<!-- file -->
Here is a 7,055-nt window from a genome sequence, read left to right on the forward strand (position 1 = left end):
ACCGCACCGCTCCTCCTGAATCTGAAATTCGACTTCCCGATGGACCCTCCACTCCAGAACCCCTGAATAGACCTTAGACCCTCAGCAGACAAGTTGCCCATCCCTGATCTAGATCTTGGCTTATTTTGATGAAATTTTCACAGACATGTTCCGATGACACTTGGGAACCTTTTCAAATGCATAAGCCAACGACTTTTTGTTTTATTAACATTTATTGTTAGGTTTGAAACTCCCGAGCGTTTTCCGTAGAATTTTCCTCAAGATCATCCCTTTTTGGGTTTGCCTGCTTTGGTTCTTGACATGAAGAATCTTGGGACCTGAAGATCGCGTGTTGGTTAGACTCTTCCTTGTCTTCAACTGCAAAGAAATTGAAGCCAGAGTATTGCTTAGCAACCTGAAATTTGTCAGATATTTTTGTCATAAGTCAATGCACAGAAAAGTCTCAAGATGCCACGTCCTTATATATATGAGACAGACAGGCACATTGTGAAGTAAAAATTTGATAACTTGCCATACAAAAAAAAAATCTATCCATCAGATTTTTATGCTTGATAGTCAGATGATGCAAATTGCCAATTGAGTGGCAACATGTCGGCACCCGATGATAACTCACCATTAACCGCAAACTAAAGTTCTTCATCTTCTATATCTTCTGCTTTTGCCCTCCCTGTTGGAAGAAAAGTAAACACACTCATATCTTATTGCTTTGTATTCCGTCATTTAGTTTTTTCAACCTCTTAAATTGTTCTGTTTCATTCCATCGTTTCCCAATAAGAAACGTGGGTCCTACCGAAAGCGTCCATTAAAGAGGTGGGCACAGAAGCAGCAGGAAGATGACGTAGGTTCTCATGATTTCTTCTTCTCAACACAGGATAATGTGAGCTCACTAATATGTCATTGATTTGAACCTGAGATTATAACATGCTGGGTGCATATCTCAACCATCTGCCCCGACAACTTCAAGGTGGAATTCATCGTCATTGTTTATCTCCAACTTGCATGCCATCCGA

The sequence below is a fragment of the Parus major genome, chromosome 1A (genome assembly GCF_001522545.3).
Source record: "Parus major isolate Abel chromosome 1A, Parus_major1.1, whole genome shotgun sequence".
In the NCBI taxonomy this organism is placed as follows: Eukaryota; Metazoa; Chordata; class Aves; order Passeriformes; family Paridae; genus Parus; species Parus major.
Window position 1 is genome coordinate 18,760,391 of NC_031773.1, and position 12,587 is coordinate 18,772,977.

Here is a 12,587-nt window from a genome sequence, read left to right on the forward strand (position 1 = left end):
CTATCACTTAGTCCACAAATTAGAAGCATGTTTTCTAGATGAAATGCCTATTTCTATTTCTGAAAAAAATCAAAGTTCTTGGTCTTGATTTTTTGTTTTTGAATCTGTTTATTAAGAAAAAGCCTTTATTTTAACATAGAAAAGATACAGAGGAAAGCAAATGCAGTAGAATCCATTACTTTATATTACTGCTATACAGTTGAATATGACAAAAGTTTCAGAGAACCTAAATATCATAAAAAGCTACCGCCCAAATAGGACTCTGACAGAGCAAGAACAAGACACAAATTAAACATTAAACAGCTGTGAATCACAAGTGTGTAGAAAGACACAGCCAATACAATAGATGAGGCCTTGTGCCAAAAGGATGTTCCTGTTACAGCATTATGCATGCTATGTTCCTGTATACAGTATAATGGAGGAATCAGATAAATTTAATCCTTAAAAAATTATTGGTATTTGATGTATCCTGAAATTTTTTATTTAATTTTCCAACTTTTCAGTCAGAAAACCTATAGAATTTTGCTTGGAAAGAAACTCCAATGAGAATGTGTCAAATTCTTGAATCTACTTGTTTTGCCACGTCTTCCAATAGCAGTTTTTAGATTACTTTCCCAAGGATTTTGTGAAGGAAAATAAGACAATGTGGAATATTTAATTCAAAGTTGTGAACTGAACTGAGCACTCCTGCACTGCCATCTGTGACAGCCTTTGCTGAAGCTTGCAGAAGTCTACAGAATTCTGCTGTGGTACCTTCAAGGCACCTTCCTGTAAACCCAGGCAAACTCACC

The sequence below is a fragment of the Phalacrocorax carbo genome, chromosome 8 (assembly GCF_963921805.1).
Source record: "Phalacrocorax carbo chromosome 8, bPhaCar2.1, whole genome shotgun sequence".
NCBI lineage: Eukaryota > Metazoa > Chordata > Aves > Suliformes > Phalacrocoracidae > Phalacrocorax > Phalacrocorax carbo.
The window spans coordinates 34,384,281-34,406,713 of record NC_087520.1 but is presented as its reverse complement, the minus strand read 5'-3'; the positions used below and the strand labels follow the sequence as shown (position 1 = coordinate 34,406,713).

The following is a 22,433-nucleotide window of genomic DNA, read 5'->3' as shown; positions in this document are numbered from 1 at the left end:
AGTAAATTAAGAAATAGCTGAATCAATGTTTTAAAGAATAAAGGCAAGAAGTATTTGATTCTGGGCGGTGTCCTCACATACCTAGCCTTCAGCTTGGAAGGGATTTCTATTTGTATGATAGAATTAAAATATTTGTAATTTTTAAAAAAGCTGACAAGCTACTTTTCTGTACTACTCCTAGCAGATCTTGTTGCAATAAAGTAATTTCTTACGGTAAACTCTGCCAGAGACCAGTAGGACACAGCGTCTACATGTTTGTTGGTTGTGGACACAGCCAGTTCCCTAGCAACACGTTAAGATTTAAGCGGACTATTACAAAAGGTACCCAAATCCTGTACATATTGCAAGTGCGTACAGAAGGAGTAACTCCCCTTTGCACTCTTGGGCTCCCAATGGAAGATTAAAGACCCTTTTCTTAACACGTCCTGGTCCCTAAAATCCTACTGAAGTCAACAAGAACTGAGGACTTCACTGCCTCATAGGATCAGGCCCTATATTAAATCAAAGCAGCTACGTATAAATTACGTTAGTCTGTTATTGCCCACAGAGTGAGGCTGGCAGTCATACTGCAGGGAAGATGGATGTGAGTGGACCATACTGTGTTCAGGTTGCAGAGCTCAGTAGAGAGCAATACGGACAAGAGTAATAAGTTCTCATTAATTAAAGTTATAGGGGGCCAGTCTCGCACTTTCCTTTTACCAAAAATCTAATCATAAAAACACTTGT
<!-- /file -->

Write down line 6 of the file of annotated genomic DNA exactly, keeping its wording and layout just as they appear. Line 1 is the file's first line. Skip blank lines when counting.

Window position 1 is genome coordinate 18,760,391 of NC_031773.1, and position 12,587 is coordinate 18,772,977.